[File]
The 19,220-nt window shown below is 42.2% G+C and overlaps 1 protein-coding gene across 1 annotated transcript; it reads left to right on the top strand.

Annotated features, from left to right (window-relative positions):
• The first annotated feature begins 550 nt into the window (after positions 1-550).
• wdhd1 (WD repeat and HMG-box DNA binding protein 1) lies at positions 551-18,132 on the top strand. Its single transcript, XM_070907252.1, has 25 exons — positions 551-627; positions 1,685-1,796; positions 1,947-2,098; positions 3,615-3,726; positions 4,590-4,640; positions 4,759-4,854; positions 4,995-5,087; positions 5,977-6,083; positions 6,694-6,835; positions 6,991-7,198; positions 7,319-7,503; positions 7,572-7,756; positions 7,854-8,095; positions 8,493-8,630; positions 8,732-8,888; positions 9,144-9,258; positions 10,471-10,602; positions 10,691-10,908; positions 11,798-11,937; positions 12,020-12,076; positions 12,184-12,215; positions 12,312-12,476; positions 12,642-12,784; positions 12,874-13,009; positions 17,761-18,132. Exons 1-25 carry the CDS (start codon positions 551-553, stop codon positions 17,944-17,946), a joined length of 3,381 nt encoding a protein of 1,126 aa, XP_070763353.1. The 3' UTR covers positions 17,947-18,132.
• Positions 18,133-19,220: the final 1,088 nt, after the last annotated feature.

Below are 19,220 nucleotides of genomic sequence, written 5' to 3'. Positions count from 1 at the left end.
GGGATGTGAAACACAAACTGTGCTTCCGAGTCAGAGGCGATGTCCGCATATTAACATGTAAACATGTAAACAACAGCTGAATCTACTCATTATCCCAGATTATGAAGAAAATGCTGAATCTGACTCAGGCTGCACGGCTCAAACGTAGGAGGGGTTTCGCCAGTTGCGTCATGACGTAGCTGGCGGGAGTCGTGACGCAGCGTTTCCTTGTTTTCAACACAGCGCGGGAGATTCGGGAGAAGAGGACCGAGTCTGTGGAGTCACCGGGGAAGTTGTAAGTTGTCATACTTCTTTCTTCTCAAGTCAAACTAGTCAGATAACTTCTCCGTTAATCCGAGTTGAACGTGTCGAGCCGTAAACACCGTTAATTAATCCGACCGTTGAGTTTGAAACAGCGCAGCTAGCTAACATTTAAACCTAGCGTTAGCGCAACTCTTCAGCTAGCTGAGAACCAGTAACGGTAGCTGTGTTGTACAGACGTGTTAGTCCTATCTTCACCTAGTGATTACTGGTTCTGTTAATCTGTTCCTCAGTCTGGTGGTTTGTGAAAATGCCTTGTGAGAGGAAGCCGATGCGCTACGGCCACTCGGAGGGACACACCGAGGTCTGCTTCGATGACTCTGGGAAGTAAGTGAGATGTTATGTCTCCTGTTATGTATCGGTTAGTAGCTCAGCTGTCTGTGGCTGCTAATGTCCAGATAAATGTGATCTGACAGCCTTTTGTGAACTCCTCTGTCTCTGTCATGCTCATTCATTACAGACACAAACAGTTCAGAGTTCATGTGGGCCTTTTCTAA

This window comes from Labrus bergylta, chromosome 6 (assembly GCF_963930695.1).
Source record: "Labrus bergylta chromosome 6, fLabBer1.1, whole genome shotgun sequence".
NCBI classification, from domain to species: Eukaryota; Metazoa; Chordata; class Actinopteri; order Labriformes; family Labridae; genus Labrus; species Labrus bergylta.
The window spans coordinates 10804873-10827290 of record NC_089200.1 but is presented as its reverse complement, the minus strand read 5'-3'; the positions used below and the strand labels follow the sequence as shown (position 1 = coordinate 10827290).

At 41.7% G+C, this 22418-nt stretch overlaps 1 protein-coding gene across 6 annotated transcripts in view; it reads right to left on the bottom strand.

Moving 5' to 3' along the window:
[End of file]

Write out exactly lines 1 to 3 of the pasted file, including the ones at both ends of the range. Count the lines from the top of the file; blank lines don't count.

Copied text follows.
The 19,220-nt window shown below is 42.2% G+C and overlaps 1 protein-coding gene across 1 annotated transcript; it reads left to right on the top strand.

Annotated features, from left to right (window-relative positions):
• The first annotated feature begins 550 nt into the window (after positions 1-550).